Here’s something that I suppose I should have mentioned years ago: to the list of suboptimal ways of imposing an obligation on the subject of the sentence, add promises to. For purposes of language of prohibition, the counterpart is promises not to. Use instead shall and shall not.
Although promises to isn’t as conducive to confusion as agrees that, in that no reasonable reader could think that promises to is language of performance (with, for example, promises to purchase being equivalent to hereby purchases), it’s still an unnecessary variation.
Here are some examples from EDGAR of use of promises to and promises not to:
In consideration of the payments made and benefits provided under the terms of this Agreement, and except for claims Executive may have under this Agreement, Executive (on behalf of himself and his personal representatives) promises not to sue, and releases and forever discharges the Company …
Borrower hereby unconditionally promises to pay Bank the outstanding principal amount of all Credit Extensions and accrued and unpaid interest thereon as and when due in accordance with this Agreement.
Employer accordingly promises upon execution and delivery of this Agreement to provide Executive immediate and continuing access to Confidential Information …
Cross Border Resources, Inc., a Nevada corporation (the Company ), promises and agrees to sell and issue to the Holder …
To the extent permitted by applicable law, the Employee … promises not to seek or accept any award, settlement or other monetary or equitable relief from any source or proceeding brought by any person or governmental entity or agency on his behalf or on behalf of any class or which he is a member with respect to any of the claims he has waived.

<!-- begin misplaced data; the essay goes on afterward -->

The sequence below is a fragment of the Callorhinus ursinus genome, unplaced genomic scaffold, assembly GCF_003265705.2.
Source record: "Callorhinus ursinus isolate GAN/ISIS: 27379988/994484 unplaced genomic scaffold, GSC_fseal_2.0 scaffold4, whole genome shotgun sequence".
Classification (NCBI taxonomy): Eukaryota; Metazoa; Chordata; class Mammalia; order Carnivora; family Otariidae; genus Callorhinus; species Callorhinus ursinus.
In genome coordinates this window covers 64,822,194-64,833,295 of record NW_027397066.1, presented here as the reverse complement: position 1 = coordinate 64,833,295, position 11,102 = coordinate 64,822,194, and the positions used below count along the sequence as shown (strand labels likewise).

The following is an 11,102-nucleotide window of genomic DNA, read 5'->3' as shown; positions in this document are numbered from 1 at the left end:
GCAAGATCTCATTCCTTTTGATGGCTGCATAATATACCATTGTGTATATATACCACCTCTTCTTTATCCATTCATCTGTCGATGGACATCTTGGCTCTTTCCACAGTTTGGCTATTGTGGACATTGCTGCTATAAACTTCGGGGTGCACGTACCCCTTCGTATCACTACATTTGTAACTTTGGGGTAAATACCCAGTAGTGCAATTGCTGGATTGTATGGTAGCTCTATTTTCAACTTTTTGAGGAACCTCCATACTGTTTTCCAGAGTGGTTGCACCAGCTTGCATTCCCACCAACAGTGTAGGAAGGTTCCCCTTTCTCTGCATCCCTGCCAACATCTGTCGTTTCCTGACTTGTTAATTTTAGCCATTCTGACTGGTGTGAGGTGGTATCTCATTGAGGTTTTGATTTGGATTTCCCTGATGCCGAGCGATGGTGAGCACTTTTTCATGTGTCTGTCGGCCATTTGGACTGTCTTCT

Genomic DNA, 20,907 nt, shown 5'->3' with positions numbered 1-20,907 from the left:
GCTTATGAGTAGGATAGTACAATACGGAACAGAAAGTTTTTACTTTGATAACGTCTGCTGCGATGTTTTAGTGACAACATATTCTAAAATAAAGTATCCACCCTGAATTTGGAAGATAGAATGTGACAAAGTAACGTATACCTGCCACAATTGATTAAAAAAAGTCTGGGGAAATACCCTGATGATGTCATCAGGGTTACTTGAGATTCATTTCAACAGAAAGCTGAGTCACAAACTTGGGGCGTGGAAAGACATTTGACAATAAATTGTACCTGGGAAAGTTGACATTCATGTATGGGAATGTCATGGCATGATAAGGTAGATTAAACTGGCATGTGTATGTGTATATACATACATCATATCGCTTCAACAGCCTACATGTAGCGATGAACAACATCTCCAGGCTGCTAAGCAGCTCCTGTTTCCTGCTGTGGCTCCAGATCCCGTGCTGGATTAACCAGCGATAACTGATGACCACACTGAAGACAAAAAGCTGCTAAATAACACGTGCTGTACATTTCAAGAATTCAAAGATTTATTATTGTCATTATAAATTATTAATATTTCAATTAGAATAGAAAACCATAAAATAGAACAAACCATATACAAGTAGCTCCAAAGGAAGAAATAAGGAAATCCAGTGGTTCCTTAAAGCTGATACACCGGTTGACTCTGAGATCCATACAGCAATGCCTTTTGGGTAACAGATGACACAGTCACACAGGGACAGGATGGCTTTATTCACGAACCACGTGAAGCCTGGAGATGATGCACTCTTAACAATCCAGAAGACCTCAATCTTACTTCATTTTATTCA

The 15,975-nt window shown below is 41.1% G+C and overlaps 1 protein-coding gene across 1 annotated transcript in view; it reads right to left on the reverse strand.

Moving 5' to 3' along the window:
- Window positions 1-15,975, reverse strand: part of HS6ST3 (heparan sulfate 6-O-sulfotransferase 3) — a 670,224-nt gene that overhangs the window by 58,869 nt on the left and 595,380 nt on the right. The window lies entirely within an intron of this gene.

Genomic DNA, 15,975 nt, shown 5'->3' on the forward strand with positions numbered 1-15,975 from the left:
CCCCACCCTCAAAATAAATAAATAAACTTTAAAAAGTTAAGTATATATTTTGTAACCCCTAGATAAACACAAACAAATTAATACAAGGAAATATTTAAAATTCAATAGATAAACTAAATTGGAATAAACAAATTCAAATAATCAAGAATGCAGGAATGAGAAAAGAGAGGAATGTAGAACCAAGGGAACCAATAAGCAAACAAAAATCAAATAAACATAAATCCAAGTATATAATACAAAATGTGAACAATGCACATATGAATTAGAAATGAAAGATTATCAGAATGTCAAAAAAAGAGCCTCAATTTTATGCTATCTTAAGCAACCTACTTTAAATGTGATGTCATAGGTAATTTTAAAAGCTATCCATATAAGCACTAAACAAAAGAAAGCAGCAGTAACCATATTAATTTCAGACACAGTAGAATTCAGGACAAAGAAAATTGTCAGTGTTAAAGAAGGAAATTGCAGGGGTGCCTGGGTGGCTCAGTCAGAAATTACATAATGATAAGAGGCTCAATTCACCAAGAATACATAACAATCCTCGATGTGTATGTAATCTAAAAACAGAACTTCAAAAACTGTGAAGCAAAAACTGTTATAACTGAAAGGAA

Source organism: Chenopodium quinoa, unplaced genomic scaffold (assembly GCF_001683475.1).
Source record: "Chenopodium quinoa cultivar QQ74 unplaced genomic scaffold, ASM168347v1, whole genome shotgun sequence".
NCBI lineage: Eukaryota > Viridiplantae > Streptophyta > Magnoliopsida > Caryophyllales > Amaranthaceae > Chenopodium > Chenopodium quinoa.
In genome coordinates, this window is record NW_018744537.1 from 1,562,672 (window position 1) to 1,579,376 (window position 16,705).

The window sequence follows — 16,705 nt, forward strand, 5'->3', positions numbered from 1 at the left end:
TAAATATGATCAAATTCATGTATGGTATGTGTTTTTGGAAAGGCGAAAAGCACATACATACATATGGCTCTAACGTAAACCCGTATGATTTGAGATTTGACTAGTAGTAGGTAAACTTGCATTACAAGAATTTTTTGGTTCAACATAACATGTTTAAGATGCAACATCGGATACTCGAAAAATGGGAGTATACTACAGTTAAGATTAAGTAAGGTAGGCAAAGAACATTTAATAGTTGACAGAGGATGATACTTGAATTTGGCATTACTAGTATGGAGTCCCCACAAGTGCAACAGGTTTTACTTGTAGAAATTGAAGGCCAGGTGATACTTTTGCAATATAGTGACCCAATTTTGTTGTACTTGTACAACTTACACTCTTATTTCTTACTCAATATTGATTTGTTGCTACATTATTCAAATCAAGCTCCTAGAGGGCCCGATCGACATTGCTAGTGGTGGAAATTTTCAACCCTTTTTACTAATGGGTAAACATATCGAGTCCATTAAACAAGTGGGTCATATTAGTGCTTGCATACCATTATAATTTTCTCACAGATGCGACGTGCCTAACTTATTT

Does anyone have reservations about getting rid of promises to pay in a promissory note?
4 thoughts on ““Promises To””
Not in a promissory note. I might use it in some other document that has a lot of non-promises as background, then a single promise that needed to be highlighted. I’d normally use “agree” in that context, but there might be other agreements as background. It would definitely be an edge case.
Chris: I want to use the same verb structures to convey the same meaning, whatever the context. So I’ll always use “shall” to impose a duty on the subject of the sentence, whatever the context. But I might make an exception for promissory notes, if change would create too much cognitive dissonance. Let me think about that. Ken
Bryan Garner would certainly revise “Borrower promises to pay Lender…” to “Borrower shall pay Lender…” in a promissory note.
I hesitate to speak for Bryan Garner, but he wants “shall” purged from all legal writing. I have to assume that includes promissory notes.